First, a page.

World leaders at the G8 dementia summit in 2013 aimed to have medication on the market by 2025 and while there are have been disappointments with drug trials proving to be unsuccessful - including the large trial for solanezumab - a respected figure in the fight against the disease remains hopeful.
Alzheimer’s Research UK chief scientific officer Dr David Reynolds told Express.co.uk he remained “hopeful” there would be something available by 2025.
Some of the current ongoing late-stage trials could now only be a few years away from possibly providing a life-changing treatment.
Dr Reynolds said: “The next hope for treatment are the late-stage trails, they started life the best part of 15 years ago and we’ll get some feedback in the next few years that I hope will allow us to hit the hit and have a life-changing therapy for dementia by 2025.”
But rather than searching for a miracle cure, researchers have been focusing on attempts to detect the early signs of the disease that affects around 600,000 people in the UK alone, with about 850,000 people suffering from some form of dementia.
GettyScientists remain hopeful of treating Alzheimer's disease by 2025
One in three people born this year in the UK will develop dementia at some point in their lives.
Dr Reynolds said: “There are a couple of trials that have given positive results in small groups of patients, which is great but you have to do the really big studies to be able to confirm something really works well.
“There are a couple of potential trials that could be exciting and I am hopeful that we will hit that 2025 goal and have something available for people.”
However, the scientist points out that talk of a ‘cure’ for the debilitating disease may be misleading as dead brain cells cannot be brought back to life.
Dr Reynolds drew a comparison with treating high cholesterol levels with statins, saying the drugs can help lower a patient’s chances of getting a heart attack but cannot ‘cure’ someone of suffering a heart attack.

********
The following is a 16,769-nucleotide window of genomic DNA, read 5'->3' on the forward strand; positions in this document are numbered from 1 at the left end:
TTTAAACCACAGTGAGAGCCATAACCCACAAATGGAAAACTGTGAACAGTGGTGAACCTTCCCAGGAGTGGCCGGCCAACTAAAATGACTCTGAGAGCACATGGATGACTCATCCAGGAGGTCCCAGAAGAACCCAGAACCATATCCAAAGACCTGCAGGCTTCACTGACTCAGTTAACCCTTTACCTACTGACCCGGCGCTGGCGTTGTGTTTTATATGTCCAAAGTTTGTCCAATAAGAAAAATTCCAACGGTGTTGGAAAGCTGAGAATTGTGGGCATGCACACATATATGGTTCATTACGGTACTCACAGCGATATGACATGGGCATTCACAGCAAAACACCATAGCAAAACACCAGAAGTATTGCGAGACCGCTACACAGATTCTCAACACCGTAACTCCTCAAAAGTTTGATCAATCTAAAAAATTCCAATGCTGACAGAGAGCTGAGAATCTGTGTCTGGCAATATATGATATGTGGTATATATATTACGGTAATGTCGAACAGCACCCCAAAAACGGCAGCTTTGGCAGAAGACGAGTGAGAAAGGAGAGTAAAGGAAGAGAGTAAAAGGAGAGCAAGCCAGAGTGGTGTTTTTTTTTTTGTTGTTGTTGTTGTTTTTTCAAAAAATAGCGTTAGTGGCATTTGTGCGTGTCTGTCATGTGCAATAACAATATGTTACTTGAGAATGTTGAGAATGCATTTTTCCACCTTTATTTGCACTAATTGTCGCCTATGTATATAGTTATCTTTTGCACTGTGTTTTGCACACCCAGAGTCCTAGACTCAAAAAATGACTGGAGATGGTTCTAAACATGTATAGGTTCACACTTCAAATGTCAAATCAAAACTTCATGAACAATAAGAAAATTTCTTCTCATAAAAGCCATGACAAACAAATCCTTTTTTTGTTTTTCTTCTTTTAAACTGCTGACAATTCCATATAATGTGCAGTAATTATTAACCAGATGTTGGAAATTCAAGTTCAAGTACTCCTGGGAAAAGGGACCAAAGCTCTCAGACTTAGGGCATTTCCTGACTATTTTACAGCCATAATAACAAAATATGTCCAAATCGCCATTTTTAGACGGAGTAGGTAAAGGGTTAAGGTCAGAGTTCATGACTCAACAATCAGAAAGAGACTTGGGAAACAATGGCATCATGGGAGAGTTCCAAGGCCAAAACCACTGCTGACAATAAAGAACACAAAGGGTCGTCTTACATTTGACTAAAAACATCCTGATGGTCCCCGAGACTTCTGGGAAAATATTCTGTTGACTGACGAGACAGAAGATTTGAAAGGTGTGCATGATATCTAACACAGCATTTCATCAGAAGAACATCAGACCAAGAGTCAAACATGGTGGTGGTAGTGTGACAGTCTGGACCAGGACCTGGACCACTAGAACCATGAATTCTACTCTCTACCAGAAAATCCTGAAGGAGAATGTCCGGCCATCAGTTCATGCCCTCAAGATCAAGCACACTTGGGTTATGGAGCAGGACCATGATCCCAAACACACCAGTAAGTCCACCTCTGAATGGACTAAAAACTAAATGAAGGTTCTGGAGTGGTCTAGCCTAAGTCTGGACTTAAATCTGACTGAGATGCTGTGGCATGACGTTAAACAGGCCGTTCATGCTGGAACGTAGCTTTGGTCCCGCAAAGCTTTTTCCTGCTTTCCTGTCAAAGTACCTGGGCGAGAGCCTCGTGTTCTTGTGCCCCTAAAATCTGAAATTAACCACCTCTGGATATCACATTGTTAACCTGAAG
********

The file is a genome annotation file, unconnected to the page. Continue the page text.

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He said: “With these diseases, with Alzheimer’s being the most common, the damage builds up over a number of years in your brain and your brain cells die.
“When that reaches some sort of tipping point you start to see symptoms such as difficulty remembering, places, names people etc.
“That’s usually when someone will go to the doctors and say they have problems and that’s when you’ll get a diagnosis of mild cognitive impairment or if it’s more profound a diagnosis of Alzheimer’s.
“By the time someone has got to that stage quite a lot of brain cells have died, so do we think we can produce a ‘cure’ in that some sort of treatment brings back all those brain cells, all that information about who is who, what you did on your honeymoon etc.
“That’s unlikely, we don’t have the technology to do that. Can we find a treatment that will stop or slow down any ongoing damage? I think that is much more possible and we are making good progress on that.
Alzheimer's Research UKAlzheimer's Research UK are confident of treating Alzheimer's disease by 2025